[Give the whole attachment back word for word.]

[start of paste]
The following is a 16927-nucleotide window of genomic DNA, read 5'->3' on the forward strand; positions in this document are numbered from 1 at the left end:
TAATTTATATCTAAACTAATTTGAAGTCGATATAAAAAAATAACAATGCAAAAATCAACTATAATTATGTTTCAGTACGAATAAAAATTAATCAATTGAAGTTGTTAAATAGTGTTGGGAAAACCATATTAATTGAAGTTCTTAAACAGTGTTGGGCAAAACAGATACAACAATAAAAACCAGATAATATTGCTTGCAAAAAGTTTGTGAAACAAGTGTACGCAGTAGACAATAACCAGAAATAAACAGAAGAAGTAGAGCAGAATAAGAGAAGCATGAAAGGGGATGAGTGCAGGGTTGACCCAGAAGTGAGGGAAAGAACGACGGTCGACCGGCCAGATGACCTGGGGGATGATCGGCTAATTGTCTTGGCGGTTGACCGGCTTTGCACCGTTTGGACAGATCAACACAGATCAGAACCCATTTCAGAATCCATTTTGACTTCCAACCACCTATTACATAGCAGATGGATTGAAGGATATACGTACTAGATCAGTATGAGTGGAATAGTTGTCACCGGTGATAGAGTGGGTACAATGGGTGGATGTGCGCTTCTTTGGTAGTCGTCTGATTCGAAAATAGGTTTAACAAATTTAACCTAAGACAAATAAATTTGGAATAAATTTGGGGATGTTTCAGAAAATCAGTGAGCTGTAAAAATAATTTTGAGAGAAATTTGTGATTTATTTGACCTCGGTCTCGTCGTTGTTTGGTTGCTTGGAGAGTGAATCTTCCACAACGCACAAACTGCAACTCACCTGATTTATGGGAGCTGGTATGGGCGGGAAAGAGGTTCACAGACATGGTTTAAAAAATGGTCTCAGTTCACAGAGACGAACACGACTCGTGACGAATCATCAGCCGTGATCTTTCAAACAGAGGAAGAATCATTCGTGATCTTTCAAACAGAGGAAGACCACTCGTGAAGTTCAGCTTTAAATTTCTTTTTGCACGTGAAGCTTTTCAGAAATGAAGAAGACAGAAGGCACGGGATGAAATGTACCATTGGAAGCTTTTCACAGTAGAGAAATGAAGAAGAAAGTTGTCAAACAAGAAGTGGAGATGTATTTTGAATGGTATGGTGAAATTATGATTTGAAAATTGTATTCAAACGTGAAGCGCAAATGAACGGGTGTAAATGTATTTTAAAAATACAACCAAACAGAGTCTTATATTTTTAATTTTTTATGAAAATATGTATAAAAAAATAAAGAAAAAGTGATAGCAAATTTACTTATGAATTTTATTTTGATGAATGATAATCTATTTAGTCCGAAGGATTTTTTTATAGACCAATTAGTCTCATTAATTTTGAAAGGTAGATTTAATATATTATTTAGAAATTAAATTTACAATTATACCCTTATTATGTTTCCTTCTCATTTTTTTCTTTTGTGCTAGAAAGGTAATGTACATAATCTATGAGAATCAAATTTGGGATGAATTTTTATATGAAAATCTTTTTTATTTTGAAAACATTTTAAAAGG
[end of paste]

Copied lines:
The following is a 16927-nucleotide window of genomic DNA, read 5'->3' on the forward strand; positions in this document are numbered from 1 at the left end:
TAATTTATATCTAAACTAATTTGAAGTCGATATAAAAAAATAACAATGCAAAAATCAACTATAATTATGTTTCAGTACGAATAAAAATTAATCAATTGAAGTTGTTAAATAGTGTTGGGAAAACCATATTAATTGAAGTTCTTAAACAGTGTTGGGCAAAACAGATACAACAATAAAAACCAGATAATATTGCTTGCAAAAAGTTTGTGAAACAAGTGTACGCAGTAGACAATAACCAGAAATAAACAGAAGAAGTAGAGCAGAATAAGAGAAGCATGAAAGGGGATGAGTGCAGGGTTGACCCAGAAGTGAGGGAAAGAACGACGGTCGACCGGCCAGATGACCTGGGGGATGATCGGCTAATTGTCTTGGCGGTTGACCGGCTTTGCACCGTTTGGACAGATCAACACAGATCAGAACCCATTTCAGAATCCATTTTGACTTCCAACCACCTATTACATAGCAGATGGATTGAAGGATATACGTACTAGATCAGTATGAGTGGAATAGTTGTCACCGGTGATAGAGTGGGTACAATGGGTGGATGTGCGCTTCTTTGGTAGTCGTCTGATTCGAAAATAGGTTTAACAAATTTAACCTAAGACAAATAAATTTGGAATAAATTTGGGGATGTTTCAGAAAATCAGTGAGCTGTAAAAATAATTTTGAGAGAAATTTGTGATTTATTTGACCTCGGTCTCGTCGTTGTTTGGTTGCTTGGAGAGTGAATCTTCCACAACGCACAAACTGCAACTCACCTGATTTATGGGAGCTGGTATGGGCGGGAAAGAGGTTCACAGACATGGTTTAAAAAATGGTCTCAGTTCACAGAGACGAACACGACTCGTGACGAATCATCAGCCGTGATCTTTCAAACAGAGGAAGAATCATTCGTGATCTTTCAAACAGAGGAAGACCACTCGTGAAGTTCAGCTTTAAATTTCTTTTTGCACGTGAAGCTTTTCAGAAATGAAGAAGACAGAAGGCACGGGATGAAATGTACCATTGGAAGCTTTTCACAGTAGAGAAATGAAGAAGAAAGTTGTCAAACAAGAAGTGGAGATGTATTTTGAATGGTATGGTGAAATTATGATTTGAAAATTGTATTCAAACGTGAAGCGCAAATGAACGGGTGTAAATGTATTTTAAAAATACAACCAAACAGAGTCTTATATTTTTAATTTTTTATGAAAATATGTATAAAAAAATAAAGAAAAAGTGATAGCAAATTTACTTATGAATTTTATTTTGATGAATGATAATCTATTTAGTCCGAAGGATTTTTTTATAGACCAATTAGTCTCATTAATTTTGAAAGGTAGATTTAATATATTATTTAGAAATTAAATTTACAATTATACCCTTATTATGTTTCCTTCTCATTTTTTTCTTTTGTGCTAGAAAGGTAATGTACATAATCTATGAGAATCAAATTTGGGATGAATTTTTATATGAAAATCTTTTTTATTTTGAAAACATTTTAAAAGG